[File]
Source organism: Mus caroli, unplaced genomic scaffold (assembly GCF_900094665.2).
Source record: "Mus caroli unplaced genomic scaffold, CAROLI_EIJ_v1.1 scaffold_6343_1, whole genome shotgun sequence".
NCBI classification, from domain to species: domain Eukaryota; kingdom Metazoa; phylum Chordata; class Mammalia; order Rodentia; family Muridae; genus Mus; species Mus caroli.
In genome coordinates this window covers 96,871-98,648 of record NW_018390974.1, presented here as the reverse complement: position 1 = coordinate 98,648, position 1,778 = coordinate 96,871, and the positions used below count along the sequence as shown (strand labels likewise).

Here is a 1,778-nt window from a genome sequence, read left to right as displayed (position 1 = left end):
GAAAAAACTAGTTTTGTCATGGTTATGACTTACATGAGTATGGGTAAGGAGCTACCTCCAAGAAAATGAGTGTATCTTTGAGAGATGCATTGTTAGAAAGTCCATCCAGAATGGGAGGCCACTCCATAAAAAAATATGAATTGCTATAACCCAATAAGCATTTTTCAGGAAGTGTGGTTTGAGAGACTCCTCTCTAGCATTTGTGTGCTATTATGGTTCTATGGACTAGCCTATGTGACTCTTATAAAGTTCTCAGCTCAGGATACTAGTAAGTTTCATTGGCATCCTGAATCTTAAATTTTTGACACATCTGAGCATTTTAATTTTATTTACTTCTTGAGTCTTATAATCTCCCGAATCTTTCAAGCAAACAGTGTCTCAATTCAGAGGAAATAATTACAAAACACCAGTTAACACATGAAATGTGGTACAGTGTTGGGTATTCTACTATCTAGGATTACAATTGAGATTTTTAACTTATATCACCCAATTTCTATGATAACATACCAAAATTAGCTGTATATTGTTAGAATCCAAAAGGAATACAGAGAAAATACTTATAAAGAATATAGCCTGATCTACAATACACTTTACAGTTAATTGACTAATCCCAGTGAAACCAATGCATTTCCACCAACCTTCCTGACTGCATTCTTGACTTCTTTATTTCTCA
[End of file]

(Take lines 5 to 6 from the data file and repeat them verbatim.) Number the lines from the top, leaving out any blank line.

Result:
Here is a 1,778-nt window from a genome sequence, read left to right as displayed (position 1 = left end):
GAAAAAACTAGTTTTGTCATGGTTATGACTTACATGAGTATGGGTAAGGAGCTACCTCCAAGAAAATGAGTGTATCTTTGAGAGATGCATTGTTAGAAAGTCCATCCAGAATGGGAGGCCACTCCATAAAAAAATATGAATTGCTATAACCCAATAAGCATTTTTCAGGAAGTGTGGTTTGAGAGACTCCTCTCTAGCATTTGTGTGCTATTATGGTTCTATGGACTAGCCTATGTGACTCTTATAAAGTTCTCAGCTCAGGATACTAGTAAGTTTCATTGGCATCCTGAATCTTAAATTTTTGACACATCTGAGCATTTTAATTTTATTTACTTCTTGAGTCTTATAATCTCCCGAATCTTTCAAGCAAACAGTGTCTCAATTCAGAGGAAATAATTACAAAACACCAGTTAACACATGAAATGTGGTACAGTGTTGGGTATTCTACTATCTAGGATTACAATTGAGATTTTTAACTTATATCACCCAATTTCTATGATAACATACCAAAATTAGCTGTATATTGTTAGAATCCAAAAGGAATACAGAGAAAATACTTATAAAGAATATAGCCTGATCTACAATACACTTTACAGTTAATTGACTAATCCCAGTGAAACCAATGCATTTCCACCAACCTTCCTGACTGCATTCTTGACTTCTTTATTTCTCA